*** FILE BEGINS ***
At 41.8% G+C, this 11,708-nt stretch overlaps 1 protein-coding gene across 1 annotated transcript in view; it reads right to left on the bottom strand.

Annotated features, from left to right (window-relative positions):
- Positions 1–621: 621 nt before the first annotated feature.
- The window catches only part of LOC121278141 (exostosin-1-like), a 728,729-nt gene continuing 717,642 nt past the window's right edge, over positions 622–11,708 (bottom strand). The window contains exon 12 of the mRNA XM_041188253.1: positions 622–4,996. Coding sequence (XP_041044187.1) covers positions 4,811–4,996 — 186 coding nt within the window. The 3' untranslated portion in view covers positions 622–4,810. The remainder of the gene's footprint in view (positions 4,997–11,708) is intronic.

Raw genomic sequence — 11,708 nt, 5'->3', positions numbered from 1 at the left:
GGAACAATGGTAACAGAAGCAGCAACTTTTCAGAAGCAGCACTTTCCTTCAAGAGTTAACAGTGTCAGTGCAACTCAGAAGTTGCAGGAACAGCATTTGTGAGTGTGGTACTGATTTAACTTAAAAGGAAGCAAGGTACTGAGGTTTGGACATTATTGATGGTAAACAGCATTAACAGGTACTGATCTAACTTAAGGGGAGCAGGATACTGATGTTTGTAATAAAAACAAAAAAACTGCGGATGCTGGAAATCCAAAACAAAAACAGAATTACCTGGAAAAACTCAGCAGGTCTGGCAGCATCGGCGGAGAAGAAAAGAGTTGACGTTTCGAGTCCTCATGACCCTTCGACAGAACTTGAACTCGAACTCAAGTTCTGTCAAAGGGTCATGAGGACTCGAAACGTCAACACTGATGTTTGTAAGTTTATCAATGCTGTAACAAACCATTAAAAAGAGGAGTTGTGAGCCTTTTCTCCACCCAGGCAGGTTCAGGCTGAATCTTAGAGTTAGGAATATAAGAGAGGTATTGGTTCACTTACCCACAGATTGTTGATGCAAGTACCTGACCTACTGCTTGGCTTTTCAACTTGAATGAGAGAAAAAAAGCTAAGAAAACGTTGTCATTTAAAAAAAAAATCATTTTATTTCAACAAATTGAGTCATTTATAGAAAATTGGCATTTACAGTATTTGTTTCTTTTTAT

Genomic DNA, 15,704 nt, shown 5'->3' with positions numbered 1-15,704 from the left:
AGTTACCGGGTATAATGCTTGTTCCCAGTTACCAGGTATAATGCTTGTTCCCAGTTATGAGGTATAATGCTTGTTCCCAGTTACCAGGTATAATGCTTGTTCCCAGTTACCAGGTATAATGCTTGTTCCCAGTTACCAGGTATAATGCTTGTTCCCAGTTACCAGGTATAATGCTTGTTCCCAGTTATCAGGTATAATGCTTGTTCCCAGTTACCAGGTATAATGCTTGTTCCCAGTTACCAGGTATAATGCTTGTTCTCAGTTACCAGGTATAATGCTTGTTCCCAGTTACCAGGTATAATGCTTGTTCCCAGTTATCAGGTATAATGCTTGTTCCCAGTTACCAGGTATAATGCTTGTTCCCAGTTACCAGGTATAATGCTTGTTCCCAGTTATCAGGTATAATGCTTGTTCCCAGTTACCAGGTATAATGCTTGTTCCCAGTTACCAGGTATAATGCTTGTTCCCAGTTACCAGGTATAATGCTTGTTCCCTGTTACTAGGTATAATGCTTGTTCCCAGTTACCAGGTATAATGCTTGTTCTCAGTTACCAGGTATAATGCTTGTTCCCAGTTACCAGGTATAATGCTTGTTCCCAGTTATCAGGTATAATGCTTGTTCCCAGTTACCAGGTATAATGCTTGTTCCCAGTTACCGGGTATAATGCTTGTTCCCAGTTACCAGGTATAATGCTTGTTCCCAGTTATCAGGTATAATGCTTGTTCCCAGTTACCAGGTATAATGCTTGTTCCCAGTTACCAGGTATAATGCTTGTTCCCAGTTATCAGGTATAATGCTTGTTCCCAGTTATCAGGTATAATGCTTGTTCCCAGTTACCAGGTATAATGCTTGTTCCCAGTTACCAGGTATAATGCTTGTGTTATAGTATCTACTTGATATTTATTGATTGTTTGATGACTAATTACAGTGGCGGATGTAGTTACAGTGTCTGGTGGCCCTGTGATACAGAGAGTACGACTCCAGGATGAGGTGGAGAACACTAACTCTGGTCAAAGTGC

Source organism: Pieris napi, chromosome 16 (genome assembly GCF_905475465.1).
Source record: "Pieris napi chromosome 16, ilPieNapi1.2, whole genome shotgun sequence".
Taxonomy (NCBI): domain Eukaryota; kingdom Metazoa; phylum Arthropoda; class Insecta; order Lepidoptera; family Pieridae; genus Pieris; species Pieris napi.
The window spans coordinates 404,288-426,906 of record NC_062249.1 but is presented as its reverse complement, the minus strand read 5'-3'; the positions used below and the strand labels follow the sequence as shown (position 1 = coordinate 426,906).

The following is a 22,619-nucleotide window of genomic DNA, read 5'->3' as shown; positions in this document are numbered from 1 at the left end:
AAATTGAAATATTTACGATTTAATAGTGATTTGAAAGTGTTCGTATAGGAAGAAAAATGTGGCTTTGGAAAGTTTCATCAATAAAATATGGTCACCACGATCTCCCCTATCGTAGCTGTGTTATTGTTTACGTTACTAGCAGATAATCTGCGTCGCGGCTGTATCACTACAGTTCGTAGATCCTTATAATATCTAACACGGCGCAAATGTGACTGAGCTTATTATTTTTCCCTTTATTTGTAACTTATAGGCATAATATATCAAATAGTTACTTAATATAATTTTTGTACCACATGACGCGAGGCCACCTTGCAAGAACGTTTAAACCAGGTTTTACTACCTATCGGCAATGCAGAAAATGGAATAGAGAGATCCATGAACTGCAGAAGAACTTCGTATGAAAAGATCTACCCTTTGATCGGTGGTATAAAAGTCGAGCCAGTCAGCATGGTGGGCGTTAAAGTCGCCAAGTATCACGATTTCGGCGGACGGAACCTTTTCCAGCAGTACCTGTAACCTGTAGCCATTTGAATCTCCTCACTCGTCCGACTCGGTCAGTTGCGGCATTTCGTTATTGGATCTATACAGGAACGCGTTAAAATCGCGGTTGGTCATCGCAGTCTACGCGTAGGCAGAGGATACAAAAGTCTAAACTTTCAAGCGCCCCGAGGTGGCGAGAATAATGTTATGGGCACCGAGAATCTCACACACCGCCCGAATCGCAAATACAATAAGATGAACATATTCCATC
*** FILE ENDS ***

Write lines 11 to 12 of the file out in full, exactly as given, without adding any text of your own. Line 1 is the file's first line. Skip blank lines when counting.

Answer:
Taxonomy (NCBI): domain Eukaryota; kingdom Metazoa; phylum Arthropoda; class Insecta; order Lepidoptera; family Pieridae; genus Pieris; species Pieris napi.
The window spans coordinates 404,288-426,906 of record NC_062249.1 but is presented as its reverse complement, the minus strand read 5'-3'; the positions used below and the strand labels follow the sequence as shown (position 1 = coordinate 426,906).